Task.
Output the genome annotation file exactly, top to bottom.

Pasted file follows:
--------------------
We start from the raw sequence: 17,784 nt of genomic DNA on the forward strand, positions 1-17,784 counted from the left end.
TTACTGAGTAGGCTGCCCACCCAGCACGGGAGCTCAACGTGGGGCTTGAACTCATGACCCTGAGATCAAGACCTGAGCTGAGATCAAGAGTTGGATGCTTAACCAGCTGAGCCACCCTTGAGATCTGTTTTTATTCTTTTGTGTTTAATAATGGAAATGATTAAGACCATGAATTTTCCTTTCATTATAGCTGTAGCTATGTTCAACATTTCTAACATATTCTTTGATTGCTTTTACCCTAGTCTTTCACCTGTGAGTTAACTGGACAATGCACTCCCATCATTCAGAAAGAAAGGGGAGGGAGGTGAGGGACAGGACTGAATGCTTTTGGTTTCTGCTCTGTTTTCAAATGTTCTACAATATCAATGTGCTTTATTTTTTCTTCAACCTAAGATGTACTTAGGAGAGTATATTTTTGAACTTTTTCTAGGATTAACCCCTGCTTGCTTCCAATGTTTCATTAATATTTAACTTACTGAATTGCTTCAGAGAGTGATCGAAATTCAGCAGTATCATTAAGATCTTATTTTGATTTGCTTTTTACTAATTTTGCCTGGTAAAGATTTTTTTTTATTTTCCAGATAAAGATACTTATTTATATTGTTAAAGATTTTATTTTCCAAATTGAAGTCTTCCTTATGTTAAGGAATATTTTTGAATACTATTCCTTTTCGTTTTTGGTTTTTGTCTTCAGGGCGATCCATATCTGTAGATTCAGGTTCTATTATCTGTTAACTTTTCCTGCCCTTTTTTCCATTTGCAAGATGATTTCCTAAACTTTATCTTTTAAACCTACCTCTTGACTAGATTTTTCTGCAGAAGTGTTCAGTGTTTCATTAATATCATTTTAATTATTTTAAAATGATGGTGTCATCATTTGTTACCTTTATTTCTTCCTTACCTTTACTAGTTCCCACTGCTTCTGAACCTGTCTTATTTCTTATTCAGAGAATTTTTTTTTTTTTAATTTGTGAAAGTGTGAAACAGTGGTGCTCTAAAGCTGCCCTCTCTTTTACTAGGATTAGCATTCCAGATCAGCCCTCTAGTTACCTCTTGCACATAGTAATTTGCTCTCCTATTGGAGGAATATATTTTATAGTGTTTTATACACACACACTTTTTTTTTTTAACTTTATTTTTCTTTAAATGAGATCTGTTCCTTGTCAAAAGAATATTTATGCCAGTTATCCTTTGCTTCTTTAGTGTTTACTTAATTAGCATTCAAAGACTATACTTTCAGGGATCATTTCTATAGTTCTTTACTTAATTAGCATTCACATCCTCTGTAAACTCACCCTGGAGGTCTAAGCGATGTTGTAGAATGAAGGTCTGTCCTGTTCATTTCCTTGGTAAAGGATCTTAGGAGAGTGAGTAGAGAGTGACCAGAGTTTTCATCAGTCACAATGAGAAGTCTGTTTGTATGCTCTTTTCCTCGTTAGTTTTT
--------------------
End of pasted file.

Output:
We start from the raw sequence: 17,784 nt of genomic DNA on the forward strand, positions 1-17,784 counted from the left end.
TTACTGAGTAGGCTGCCCACCCAGCACGGGAGCTCAACGTGGGGCTTGAACTCATGACCCTGAGATCAAGACCTGAGCTGAGATCAAGAGTTGGATGCTTAACCAGCTGAGCCACCCTTGAGATCTGTTTTTATTCTTTTGTGTTTAATAATGGAAATGATTAAGACCATGAATTTTCCTTTCATTATAGCTGTAGCTATGTTCAACATTTCTAACATATTCTTTGATTGCTTTTACCCTAGTCTTTCACCTGTGAGTTAACTGGACAATGCACTCCCATCATTCAGAAAGAAAGGGGAGGGAGGTGAGGGACAGGACTGAATGCTTTTGGTTTCTGCTCTGTTTTCAAATGTTCTACAATATCAATGTGCTTTATTTTTTCTTCAACCTAAGATGTACTTAGGAGAGTATATTTTTGAACTTTTTCTAGGATTAACCCCTGCTTGCTTCCAATGTTTCATTAATATTTAACTTACTGAATTGCTTCAGAGAGTGATCGAAATTCAGCAGTATCATTAAGATCTTATTTTGATTTGCTTTTTACTAATTTTGCCTGGTAAAGATTTTTTTTTATTTTCCAGATAAAGATACTTATTTATATTGTTAAAGATTTTATTTTCCAAATTGAAGTCTTCCTTATGTTAAGGAATATTTTTGAATACTATTCCTTTTCGTTTTTGGTTTTTGTCTTCAGGGCGATCCATATCTGTAGATTCAGGTTCTATTATCTGTTAACTTTTCCTGCCCTTTTTTCCATTTGCAAGATGATTTCCTAAACTTTATCTTTTAAACCTACCTCTTGACTAGATTTTTCTGCAGAAGTGTTCAGTGTTTCATTAATATCATTTTAATTATTTTAAAATGATGGTGTCATCATTTGTTACCTTTATTTCTTCCTTACCTTTACTAGTTCCCACTGCTTCTGAACCTGTCTTATTTCTTATTCAGAGAATTTTTTTTTTTTTAATTTGTGAAAGTGTGAAACAGTGGTGCTCTAAAGCTGCCCTCTCTTTTACTAGGATTAGCATTCCAGATCAGCCCTCTAGTTACCTCTTGCACATAGTAATTTGCTCTCCTATTGGAGGAATATATTTTATAGTGTTTTATACACACACACTTTTTTTTTTTAACTTTATTTTTCTTTAAATGAGATCTGTTCCTTGTCAAAAGAATATTTATGCCAGTTATCCTTTGCTTCTTTAGTGTTTACTTAATTAGCATTCAAAGACTATACTTTCAGGGATCATTTCTATAGTTCTTTACTTAATTAGCATTCACATCCTCTGTAAACTCACCCTGGAGGTCTAAGCGATGTTGTAGAATGAAGGTCTGTCCTGTTCATTTCCTTGGTAAAGGATCTTAGGAGAGTGAGTAGAGAGTGACCAGAGTTTTCATCAGTCACAATGAGAAGTCTGTTTGTATGCTCTTTTCCTCGTTAGTTTTT